In my continuing series on Client Appreciation Event Ideas, today we will look at the elements that go into a cooking Class event.  Past posts have focused on How to Host a Wine Tasting Event, putting on a Golf Event, and how to host a Sporting Event.

Who to Invite
In a cooking class, the key to success is who you invite. A good mix of personalities is important for conversation so review your "A" client list and look for a good balance of extroverts and introverts. Most classes have a limit of 30 participants so 14 couples plus you and your spouse should do it.

Where to hold the event
An upscale cooking school is ideal. I would google "cooking schools" in your area and try to find a school that caters to those who want to have fun rather than learn a new profession.

How much will it cost?
The approximate cost per person for this type of event is about $100.00, so for 30 participants you are looking at a cost of $3000.00 including food and wine. Obviously you want to reserve invitations for those really special clients that you can call Ideal –the clients you would like to duplicate.

Why is this fun?
Getting together with your clients, putting on an apron, drinking wine, and learning a new recipe is fun. The chef will give you preparation tips, and demonstrate how to professionally dice, cut, and arrange the ingredients for your dish.  I must say that I have learned some great kitchen prep techniques in this manner and made some good friends. Why not give it a try as part of Infatuation Marketing – getting your clients to become infatuated with you and what you do for them.

Suzanne Muusers
Business Coach for Savvy Entrepreneurs

Monday, September 12, 2011

You Deserve It When You Earn It


My husband and I just returned from a long weekend in Northern Arizona where we hung out with family, made some delicious meals, drank some good wine, and had a great time. We certainly deserved to take time off as we have been very busy the past few months with new products and new clients and we really needed the rest. 

How hard are you working in your business?
Are you really doing all you can to grow personally and professionally?

Have you ever met people who coast along on others' coattails? They seem to be successful but on closer inspection they have simply hitched a ride on someone else's success. This was the case with my husband's former business partner who announced one summer that he and his non-working spouse were taking a six-week trip up the California coast because they deserved it. They then proceeded to raid the company checking account at every stop they made taking money for assorted non-business expenses. In my book, they would have deserved it if they had saved up the funds in their own account. Thankfully my husband is no longer in business with this lazy crook and accomplice wife and he's much better off.

Have you hitched a ride on someone else's success? Do you feel that you deserve to take time off? If you've been putting real effort into your business growth then you certainly deserve it. Unfortunately many people say they deserve a break or reward when in fact they don't.

A new Florida client recently confided in me that he has been riding an accidental success wave without any real effort by accepting referrals from a powerful CPA. He's grown by mostly luck. Now that the CPA has retired he has realized he's actually going to have to do some real work.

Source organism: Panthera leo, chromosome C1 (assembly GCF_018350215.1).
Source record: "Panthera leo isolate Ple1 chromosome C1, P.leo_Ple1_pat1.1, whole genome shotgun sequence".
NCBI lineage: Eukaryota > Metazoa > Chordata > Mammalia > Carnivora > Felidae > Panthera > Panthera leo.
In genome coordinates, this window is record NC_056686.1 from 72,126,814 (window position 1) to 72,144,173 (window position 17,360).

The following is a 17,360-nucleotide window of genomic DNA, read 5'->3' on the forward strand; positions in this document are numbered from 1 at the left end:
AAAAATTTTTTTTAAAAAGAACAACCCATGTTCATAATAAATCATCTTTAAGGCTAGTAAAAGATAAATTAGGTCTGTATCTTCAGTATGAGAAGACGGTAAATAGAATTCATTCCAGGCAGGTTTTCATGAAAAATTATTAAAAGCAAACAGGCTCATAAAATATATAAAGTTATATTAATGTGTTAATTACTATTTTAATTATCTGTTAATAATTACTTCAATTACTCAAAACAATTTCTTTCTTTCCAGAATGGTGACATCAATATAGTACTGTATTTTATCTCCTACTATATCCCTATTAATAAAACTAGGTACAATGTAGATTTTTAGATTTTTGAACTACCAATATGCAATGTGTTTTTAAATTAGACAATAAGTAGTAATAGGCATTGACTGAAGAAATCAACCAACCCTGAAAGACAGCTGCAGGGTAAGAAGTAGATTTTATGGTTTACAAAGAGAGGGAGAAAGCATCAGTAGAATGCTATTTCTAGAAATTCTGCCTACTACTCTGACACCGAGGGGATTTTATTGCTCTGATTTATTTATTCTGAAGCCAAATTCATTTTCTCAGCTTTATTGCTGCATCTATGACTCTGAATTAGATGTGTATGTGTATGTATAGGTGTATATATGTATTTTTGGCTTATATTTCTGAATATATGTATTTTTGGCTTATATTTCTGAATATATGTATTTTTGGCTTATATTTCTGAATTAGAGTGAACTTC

You deserve success when you EARN it. What are you doing to earn it?

Suzanne Muusers

Wednesday, August 10, 2011

Eliminate Toxic People from Your Life


In my desire to have more serenity in my life I am writing about toxic people who bring us down.  You know the ones – they zap our energy, demand too much, are easily offended, and bother the heck out of us. Sometimes we have no choice about having them in our lives because they may be family members. But if they are clients, acquaintances, or friends, we can decide not to tolerate their bad attitudes and eliminate them from our lives if we want to.

In the alternative we can communicate with toxic people and let them know our boundaries in a non-threatening way.  When we do this we are standing up for ourselves and placing value on our serenity and happiness.

So let me ask you: Who do you have in your life that is a toxic person? Can you communicate your boundaries or decide to eliminate their presence in order to have more peace and serenity in your life?

Part of a successful entrepreneur's education is learning how to maintain a positive attitude in the face of poor economic news, a slowdown in revenue, and a culture of negativity.  But an often overlooked aspect of business success is learning to eliminate toxic people from your life.

As part of my role at Toastmasters, I often mentor new members to help them assimilate into the group and learn beneficial tips about how to speak in public with confidence – I have performed this role with great success in the past.  A new member was assigned to me last year whom I recognized as a toxic person. As such, I was still unprepared for the negative attitude in her vocabulary, emails, and voicemails.

I offered to meet this new member for coffee – please understand - I have the kind of business where I work with clients via phone, in most cases. I rarely have to leave my office. So when I offered to meet at a location halfway between my office and her home I expected her to jump on the offer. However, that wasn't good enough. She wanted me to meet her at a time that was convenient for her at a location that was close to her home. None of this was convenient to me so the meeting was postponed.